Dmitri Prieto

Cuban students. Photo: Caridad

When we speak about the content and quality of education (basically in the humanities and social sciences, but also in other subjects) this involves a problem that is fairly “globalized,” but one that obviously has its distinctive Cuban facets here.

For example: Many say that the problem of education in Cuba would be solved by paying the teachers more.  I think that without a doubt this would help, and it would probably do more to reduce the mass flight of teachers into other fields.  However, I’m convinced that this is not sufficient to overcome the problem.

This is because even with higher salaries, if the educational model presently in place is maintained, the teacher will continue being little more than a sort of disciplinarian, and people intuitively don’t want that kind of job.

There are serious doubts that the formal content conveyed to students is good for anything more than being able to pass a series of formal exams.  This means that all education is seen as a formality, a kind of a rite of passage that is applied almost by force but is unnecessary in the end.

This then involves convincing people that Homer can be important for something.  And that’s not possible by just giving a raise to those who explain Homer.  Nor will the jibber jabber about “values” and “duties” help.  The whole motivational logic of the educational system must be changed! (Do you remember the inspiring films Dangerous Minds and The Dead Poets Society?)

If the teacher ceases being basically a disciplinarian and truly becomes a “living gospel” (as teachers were called by the Cuban educator and patriot Jose de la Luz) in a setting in which youth learn by participating in a relaxed, interesting and non-repressive atmosphere, then things can begin to change.  Of course, paying a better wage would help (or, even better, allowing teachers to participate in overall pedagogic self-management, policies and school finance).

I am fascinated with the different ways most Cubans treat doctors and teachers.  A doctor is a person who solves a problem.  A teacher, on the other hand, is often not seen as someone who solves the problem of the education of children, but rather as someone who creates problems for them – I’m referring to the official rite of passage that the acquisition of the formal education presently constitutes, which is perceived as something of a tax.

It is as if many citizens quietly consented to wanting a society without teachers.  And maybe they’re right!  They note: we do not want the types of teachers that exist in the real life.  And I remark: I’m not referring to individuals who are teachers, but to the roles they play; that’s to say, to the structures.  I also point to the need to openly discuss the indispensable content that would make up general education.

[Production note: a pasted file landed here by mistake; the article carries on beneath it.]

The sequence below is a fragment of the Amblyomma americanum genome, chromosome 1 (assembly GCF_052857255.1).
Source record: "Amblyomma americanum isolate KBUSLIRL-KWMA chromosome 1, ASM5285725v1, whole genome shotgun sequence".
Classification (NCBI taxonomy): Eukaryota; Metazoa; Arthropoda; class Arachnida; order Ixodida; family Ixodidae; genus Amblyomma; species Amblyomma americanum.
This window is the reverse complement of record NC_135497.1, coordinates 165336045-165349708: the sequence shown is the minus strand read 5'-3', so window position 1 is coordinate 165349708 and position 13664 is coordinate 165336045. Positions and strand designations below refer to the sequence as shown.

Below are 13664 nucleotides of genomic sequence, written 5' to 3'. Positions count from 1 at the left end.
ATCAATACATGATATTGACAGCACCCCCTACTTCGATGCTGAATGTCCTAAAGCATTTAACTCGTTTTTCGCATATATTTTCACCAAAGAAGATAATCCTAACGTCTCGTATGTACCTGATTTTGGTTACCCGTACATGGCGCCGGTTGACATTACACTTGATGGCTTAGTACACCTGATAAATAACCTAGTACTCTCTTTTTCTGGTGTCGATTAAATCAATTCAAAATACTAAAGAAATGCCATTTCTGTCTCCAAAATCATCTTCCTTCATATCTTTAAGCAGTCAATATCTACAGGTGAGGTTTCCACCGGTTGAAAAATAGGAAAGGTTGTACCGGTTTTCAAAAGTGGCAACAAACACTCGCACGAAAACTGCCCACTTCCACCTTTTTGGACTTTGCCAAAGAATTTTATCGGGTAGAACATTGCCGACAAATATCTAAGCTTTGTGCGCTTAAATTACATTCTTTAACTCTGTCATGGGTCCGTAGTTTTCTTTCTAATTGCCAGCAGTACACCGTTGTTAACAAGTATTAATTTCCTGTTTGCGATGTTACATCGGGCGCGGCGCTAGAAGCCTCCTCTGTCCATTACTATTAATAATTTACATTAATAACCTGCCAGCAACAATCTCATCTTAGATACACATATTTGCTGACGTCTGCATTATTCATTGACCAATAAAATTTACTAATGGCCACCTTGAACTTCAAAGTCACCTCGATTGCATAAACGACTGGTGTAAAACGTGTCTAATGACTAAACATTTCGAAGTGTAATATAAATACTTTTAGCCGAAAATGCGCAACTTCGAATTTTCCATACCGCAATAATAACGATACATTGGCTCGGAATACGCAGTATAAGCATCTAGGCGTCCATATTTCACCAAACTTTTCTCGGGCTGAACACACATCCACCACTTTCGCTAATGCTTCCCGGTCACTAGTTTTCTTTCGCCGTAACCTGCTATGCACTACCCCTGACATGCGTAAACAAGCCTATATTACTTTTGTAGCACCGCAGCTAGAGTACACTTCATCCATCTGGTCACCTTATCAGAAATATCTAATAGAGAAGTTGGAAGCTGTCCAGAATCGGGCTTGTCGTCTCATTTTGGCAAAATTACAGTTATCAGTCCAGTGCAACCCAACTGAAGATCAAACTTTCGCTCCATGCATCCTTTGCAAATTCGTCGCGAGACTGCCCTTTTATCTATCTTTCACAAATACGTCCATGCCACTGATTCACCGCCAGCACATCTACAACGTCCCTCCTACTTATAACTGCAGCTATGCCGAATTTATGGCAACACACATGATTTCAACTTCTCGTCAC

I know this is a controversial issue. What’s being done in other countries? I hope this debate helps to formulate better solutions.


Dimitri Prieto-Samsonov

Dmitri Prieto-Samsonov: I define myself as being either Cuban-Russian or Russian-Cuban, indiscriminately. I was born in Moscow in 1972 of a Russian mother and a Cuban father. I lived in the USSR until I was 13, although I was already familiar with Cuba-- where we would take our vacation almost every year. I currently live on the fifth floor of an apartment building in Santa Cruz del Norte, near the sea. I’ve studied biochemistry and law in Havana and anthropology in London. I’ve written about molecular biology, philosophy and anarchism, although I enjoy reading more than writing. I am currently teaching in the Agrarian University of Havana. I believe in God and in the possibility of a free society. Together with other people, that’s what we’re into: breaking down walls and routines.

2 thoughts on “Again, Education… (II)

  • Don’t look 2 the imperialist West 4 solutions: after decades of bribing the working-class 2 keep it from wanting socialism, the emphasis of the rulers is now more on pure indoctrination (or worse) — where they bother 2 give U an education at all anymore.

    It’s been clear 2 me 4 a long time that students should B involved directly in the government of their education. They may not know already what they came 2 learn, but they do already know they want a collegial, democratic environment in which to learn — & in which they R already citizens: with rights & obligations at an appropriate level. Obviously, re-organizing the educational system would AFAIC make more sense starting from the university level; but there is no reason why highschool students shouldn’t be directly involved in the daily government of their educational institutions soon after, 2. This all prepares citizens 4 their rôle as full socialist beings: a rôle many in Cuba today simply do not & will not fulfill.

  • Better access to information will do a lot for teachers too. Like access to the Web and also for students.
    There is so much that can be research on the web!

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